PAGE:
The Cadbys’ work had an international following and was appreciated in the United States as well as the European subcontinent. A particularly delightful example is Die Heilige Insel (The Holy Island, 1917). This kind of book would have been well-received during this heyday of Europe’s fascination with fairies.

Will Cadby – Die Heilige Insel (1917) (1)

Will Cadby – Die Heilige Insel (1917) (2)

It is remarkable that there have been so many books published in various languages containing images of little girls accompanied by poetic description. What follows are excerpts from de la Mare’s writing followed by the image that appears on the opposing page. We are introduced to our subject thus:

But nevertheless, as sweet as I can,
I’ll sing a song to Elizabeth Ann—
The same little Ann as there you see
Smiling as happy as happy can be.
And all that my song is meant to say
Is just what she did one long, long day,
With her own little self to play with only,
Yet never once felt the least bit lonely.

Will and Carine Cadby – A Child’s Day (1912) (1)

… At last from the pillow,
With cheeks bright red,
Out comes her round little
Touseled head;
And out she tumbles
From her warm bed. …

Will and Carine Cadby – A Child’s Day (1912) (2)

… So in her lonesome,
Slippety, bare,
Elizabeth Ann’s
Splash—splashing there;
And now from the watery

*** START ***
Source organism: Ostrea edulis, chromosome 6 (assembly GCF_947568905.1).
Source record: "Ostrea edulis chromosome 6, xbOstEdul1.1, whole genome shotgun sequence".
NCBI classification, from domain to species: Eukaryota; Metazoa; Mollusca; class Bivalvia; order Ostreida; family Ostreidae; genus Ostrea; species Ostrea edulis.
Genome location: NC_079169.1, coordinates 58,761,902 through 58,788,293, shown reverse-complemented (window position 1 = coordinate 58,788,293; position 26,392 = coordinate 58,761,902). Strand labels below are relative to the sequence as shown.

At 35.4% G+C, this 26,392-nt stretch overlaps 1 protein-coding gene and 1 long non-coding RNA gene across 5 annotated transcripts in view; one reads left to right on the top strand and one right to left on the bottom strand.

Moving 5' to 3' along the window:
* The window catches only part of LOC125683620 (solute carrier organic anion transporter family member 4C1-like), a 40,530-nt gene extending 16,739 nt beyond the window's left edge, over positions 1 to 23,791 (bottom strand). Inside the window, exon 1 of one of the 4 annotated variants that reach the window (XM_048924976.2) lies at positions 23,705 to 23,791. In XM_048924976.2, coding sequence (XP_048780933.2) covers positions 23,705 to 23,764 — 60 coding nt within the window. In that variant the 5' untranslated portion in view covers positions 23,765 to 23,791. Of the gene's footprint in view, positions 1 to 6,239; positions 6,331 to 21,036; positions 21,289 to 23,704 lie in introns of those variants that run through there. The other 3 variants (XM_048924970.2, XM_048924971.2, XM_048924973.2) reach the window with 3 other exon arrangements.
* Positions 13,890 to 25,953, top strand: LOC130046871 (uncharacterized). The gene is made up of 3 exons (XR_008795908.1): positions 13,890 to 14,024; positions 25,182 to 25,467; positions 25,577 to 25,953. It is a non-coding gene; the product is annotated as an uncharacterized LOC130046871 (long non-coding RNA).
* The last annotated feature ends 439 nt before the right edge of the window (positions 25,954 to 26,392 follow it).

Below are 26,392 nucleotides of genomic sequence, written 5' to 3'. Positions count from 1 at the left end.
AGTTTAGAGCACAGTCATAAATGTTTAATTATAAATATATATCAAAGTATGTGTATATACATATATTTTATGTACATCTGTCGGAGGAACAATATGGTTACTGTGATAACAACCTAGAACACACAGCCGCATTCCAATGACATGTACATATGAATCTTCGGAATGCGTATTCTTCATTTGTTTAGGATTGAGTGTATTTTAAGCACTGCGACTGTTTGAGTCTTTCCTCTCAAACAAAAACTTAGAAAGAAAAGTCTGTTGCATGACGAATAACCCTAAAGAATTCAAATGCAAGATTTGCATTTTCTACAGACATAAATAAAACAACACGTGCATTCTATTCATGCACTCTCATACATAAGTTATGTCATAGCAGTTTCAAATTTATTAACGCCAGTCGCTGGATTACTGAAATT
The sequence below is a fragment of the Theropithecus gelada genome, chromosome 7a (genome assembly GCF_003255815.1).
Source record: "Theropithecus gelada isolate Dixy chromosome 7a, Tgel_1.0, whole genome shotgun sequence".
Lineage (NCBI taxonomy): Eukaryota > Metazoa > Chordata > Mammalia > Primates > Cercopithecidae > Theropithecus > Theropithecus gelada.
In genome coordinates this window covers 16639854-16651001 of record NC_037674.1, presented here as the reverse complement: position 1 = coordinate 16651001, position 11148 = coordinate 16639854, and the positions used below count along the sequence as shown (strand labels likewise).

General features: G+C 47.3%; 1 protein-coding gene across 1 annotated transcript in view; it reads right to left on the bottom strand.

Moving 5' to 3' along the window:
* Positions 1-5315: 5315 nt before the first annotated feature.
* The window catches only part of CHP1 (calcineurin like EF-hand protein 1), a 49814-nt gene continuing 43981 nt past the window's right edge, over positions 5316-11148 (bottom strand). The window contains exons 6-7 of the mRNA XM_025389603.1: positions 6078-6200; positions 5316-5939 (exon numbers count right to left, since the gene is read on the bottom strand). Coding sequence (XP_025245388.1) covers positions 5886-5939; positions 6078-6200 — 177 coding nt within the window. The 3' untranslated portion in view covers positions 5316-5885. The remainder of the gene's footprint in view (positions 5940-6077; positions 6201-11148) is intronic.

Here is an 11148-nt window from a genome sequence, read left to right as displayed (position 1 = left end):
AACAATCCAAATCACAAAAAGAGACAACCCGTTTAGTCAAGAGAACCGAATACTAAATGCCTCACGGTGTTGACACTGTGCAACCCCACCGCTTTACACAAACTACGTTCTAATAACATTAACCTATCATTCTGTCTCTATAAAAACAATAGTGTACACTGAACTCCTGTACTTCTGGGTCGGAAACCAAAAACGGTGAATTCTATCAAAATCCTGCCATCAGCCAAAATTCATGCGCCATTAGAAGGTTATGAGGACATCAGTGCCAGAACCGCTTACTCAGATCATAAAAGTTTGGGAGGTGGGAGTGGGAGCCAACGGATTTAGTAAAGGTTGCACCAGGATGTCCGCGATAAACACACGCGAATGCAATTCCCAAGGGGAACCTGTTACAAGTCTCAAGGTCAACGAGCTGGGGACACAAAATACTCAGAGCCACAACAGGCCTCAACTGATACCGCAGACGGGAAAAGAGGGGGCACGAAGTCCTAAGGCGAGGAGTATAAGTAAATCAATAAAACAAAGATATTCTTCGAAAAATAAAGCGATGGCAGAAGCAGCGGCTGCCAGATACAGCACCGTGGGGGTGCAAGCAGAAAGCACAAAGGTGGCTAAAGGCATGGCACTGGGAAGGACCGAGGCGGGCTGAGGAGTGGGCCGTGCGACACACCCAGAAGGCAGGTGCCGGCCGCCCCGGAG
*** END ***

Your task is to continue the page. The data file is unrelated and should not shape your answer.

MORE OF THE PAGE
Waves amonje
Stands slooshing herself
With that ‘normous sponge.

Will and Carine Cadby – A Child’s Day (1912) (3)

… But sailing the world’s wide ocean round,
In a big broad bale from Turkey bound,
All for the sake of Elizabeth Ann
This towel’s been sent by a Mussulman,
And with might and main she must rub—rub—rub—
Till she’s warm and dry from her morning tub.

Will and Carine Cadby – A Child’s Day (1912) (4)

Now twelve above,
And twice six beneath,
She must polish and polish
Her small, sharp teeth.
The picture, you see,
Entirely fails
To show how nicely
She nipped her nails. …

Will and Carine Cadby – A Child’s Day (1912) (5)

Here all we see
Is Ann’s small nose,
A smile, two legs,
And ten pink toes,
Neatly arranged
In two short rows.

Will and Carine Cadby – A Child’s Day (1912) (6)

… Yet—though, of course, ‘twould be vain to tell a-
Nother word about Cinderella—
Except for a Mouse on the chimney shelf,
She put on her slippers quite—quite by herself,
And I can’t help thinking the greater pleasure
Is to dress in haste, and look lovely at leisure.
Certainly summer or winter, Ann
Always dresses as quick as she can.

Will and Carine Cadby – A Child’s Day (1912) (7)

And there she is (on the other side),
The last button buttoned, the last tape tied.
Her silky hair has perched upon it
A flat little two-stringed linen bonnet.
Each plump brown leg that comes out of her frock
Hides its foot in a shoe and a sock.

Will and Carine Cadby – A Child’s Day (1912) (8)

… While all the pigs
From York to Devon,
Have finished their wash
Before half-past seven.
But Elizabeth Ann
Gets up so late
She has only begun
At half-past eight
To gobble her porridge up— …

Will and Carine Cadby – A Child’s Day (1912) (9)

The following passage does not seem to make sense. Throughout the book, de la Mare incorporates the girl’s activities with those of wild beasts as in the pig reference above. In this case, it seems the poet did not have anything to say about the image itself.